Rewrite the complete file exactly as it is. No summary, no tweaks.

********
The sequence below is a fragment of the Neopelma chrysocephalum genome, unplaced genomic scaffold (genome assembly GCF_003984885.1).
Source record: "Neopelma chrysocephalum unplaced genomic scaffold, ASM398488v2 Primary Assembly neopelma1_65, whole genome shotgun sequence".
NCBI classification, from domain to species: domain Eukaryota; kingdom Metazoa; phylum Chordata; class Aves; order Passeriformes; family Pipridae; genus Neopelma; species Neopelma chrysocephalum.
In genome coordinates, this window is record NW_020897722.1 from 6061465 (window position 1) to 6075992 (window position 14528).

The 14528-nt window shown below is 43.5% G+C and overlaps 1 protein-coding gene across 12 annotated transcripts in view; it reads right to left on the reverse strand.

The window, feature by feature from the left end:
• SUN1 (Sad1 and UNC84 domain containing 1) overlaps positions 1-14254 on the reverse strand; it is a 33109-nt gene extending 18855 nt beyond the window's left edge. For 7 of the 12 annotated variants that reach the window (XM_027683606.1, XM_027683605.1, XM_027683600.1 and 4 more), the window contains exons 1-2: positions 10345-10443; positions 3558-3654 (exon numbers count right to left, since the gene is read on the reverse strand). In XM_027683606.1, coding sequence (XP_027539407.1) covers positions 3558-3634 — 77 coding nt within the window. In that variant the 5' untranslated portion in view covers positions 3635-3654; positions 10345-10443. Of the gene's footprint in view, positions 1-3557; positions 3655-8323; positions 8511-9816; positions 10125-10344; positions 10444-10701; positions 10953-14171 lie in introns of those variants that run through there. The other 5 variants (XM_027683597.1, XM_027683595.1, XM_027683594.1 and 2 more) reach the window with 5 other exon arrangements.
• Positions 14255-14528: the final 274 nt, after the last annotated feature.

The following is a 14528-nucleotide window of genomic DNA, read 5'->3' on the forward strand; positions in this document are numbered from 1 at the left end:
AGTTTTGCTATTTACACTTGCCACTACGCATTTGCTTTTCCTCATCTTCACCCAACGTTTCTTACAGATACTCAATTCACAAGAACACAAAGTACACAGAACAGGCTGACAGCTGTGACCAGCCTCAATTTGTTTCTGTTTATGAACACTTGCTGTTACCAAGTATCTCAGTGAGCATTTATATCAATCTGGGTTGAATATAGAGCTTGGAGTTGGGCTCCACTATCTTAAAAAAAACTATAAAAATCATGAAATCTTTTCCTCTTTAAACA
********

The sequence below is a fragment of the Neopelma chrysocephalum genome, unplaced genomic scaffold (genome assembly GCF_003984885.1).
Source record: "Neopelma chrysocephalum unplaced genomic scaffold, ASM398488v2 Primary Assembly neopelma1_65, whole genome shotgun sequence".
NCBI classification, from domain to species: domain Eukaryota; kingdom Metazoa; phylum Chordata; class Aves; order Passeriformes; family Pipridae; genus Neopelma; species Neopelma chrysocephalum.
In genome coordinates, this window is record NW_020897722.1 from 6061465 (window position 1) to 6075992 (window position 14528).

The 14528-nt window shown below is 43.5% G+C and overlaps 1 protein-coding gene across 12 annotated transcripts in view; it reads right to left on the reverse strand.

The window, feature by feature from the left end:
• SUN1 (Sad1 and UNC84 domain containing 1) overlaps positions 1-14254 on the reverse strand; it is a 33109-nt gene extending 18855 nt beyond the window's left edge. For 7 of the 12 annotated variants that reach the window (XM_027683606.1, XM_027683605.1, XM_027683600.1 and 4 more), the window contains exons 1-2: positions 10345-10443; positions 3558-3654 (exon numbers count right to left, since the gene is read on the reverse strand). In XM_027683606.1, coding sequence (XP_027539407.1) covers positions 3558-3634 — 77 coding nt within the window. In that variant the 5' untranslated portion in view covers positions 3635-3654; positions 10345-10443. Of the gene's footprint in view, positions 1-3557; positions 3655-8323; positions 8511-9816; positions 10125-10344; positions 10444-10701; positions 10953-14171 lie in introns of those variants that run through there. The other 5 variants (XM_027683597.1, XM_027683595.1, XM_027683594.1 and 2 more) reach the window with 5 other exon arrangements.
• Positions 14255-14528: the final 274 nt, after the last annotated feature.

The following is a 14528-nucleotide window of genomic DNA, read 5'->3' on the forward strand; positions in this document are numbered from 1 at the left end:
AGTTTTGCTATTTACACTTGCCACTACGCATTTGCTTTTCCTCATCTTCACCCAACGTTTCTTACAGATACTCAATTCACAAGAACACAAAGTACACAGAACAGGCTGACAGCTGTGACCAGCCTCAATTTGTTTCTGTTTATGAACACTTGCTGTTACCAAGTATCTCAGTGAGCATTTATATCAATCTGGGTTGAATATAGAGCTTGGAGTTGGGCTCCACTATCTTAAAAAAAACTATAAAAATCATGAAATCTTTTCCTCTTTAAACA